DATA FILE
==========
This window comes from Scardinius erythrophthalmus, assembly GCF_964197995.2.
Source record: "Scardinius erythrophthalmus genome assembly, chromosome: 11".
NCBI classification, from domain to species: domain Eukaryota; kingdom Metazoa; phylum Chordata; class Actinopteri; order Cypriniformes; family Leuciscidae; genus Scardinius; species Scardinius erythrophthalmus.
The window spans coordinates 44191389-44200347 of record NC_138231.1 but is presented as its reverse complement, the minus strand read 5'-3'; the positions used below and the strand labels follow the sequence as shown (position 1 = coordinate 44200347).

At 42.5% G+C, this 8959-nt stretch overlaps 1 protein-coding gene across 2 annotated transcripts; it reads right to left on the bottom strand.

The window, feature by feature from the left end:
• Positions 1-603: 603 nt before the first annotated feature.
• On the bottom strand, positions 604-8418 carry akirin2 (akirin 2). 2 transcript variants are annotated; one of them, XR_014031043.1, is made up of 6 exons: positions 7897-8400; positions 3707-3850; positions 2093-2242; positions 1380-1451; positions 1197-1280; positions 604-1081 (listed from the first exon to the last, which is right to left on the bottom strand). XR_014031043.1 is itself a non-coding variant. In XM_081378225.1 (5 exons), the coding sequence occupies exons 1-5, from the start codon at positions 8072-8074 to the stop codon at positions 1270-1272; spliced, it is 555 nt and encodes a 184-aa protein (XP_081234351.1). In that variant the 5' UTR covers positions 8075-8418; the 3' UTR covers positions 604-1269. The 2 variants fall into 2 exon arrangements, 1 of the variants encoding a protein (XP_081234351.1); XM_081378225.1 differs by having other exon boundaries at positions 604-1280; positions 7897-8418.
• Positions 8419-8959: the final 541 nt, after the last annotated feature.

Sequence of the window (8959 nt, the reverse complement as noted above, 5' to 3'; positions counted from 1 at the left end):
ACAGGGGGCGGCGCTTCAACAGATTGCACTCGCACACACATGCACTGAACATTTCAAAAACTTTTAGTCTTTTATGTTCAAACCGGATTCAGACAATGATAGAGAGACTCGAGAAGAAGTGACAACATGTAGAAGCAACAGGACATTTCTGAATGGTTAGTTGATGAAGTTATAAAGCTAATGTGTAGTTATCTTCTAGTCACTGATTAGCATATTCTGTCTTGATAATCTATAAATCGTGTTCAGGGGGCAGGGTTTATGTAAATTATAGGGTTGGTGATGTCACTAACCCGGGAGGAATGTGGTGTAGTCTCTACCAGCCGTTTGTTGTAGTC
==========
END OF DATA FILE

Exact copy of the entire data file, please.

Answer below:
This window comes from Scardinius erythrophthalmus, assembly GCF_964197995.2.
Source record: "Scardinius erythrophthalmus genome assembly, chromosome: 11".
NCBI classification, from domain to species: domain Eukaryota; kingdom Metazoa; phylum Chordata; class Actinopteri; order Cypriniformes; family Leuciscidae; genus Scardinius; species Scardinius erythrophthalmus.
The window spans coordinates 44191389-44200347 of record NC_138231.1 but is presented as its reverse complement, the minus strand read 5'-3'; the positions used below and the strand labels follow the sequence as shown (position 1 = coordinate 44200347).

At 42.5% G+C, this 8959-nt stretch overlaps 1 protein-coding gene across 2 annotated transcripts; it reads right to left on the bottom strand.

The window, feature by feature from the left end:
• Positions 1-603: 603 nt before the first annotated feature.
• On the bottom strand, positions 604-8418 carry akirin2 (akirin 2). 2 transcript variants are annotated; one of them, XR_014031043.1, is made up of 6 exons: positions 7897-8400; positions 3707-3850; positions 2093-2242; positions 1380-1451; positions 1197-1280; positions 604-1081 (listed from the first exon to the last, which is right to left on the bottom strand). XR_014031043.1 is itself a non-coding variant. In XM_081378225.1 (5 exons), the coding sequence occupies exons 1-5, from the start codon at positions 8072-8074 to the stop codon at positions 1270-1272; spliced, it is 555 nt and encodes a 184-aa protein (XP_081234351.1). In that variant the 5' UTR covers positions 8075-8418; the 3' UTR covers positions 604-1269. The 2 variants fall into 2 exon arrangements, 1 of the variants encoding a protein (XP_081234351.1); XM_081378225.1 differs by having other exon boundaries at positions 604-1280; positions 7897-8418.
• Positions 8419-8959: the final 541 nt, after the last annotated feature.

Sequence of the window (8959 nt, the reverse complement as noted above, 5' to 3'; positions counted from 1 at the left end):
ACAGGGGGCGGCGCTTCAACAGATTGCACTCGCACACACATGCACTGAACATTTCAAAAACTTTTAGTCTTTTATGTTCAAACCGGATTCAGACAATGATAGAGAGACTCGAGAAGAAGTGACAACATGTAGAAGCAACAGGACATTTCTGAATGGTTAGTTGATGAAGTTATAAAGCTAATGTGTAGTTATCTTCTAGTCACTGATTAGCATATTCTGTCTTGATAATCTATAAATCGTGTTCAGGGGGCAGGGTTTATGTAAATTATAGGGTTGGTGATGTCACTAACCCGGGAGGAATGTGGTGTAGTCTCTACCAGCCGTTTGTTGTAGTC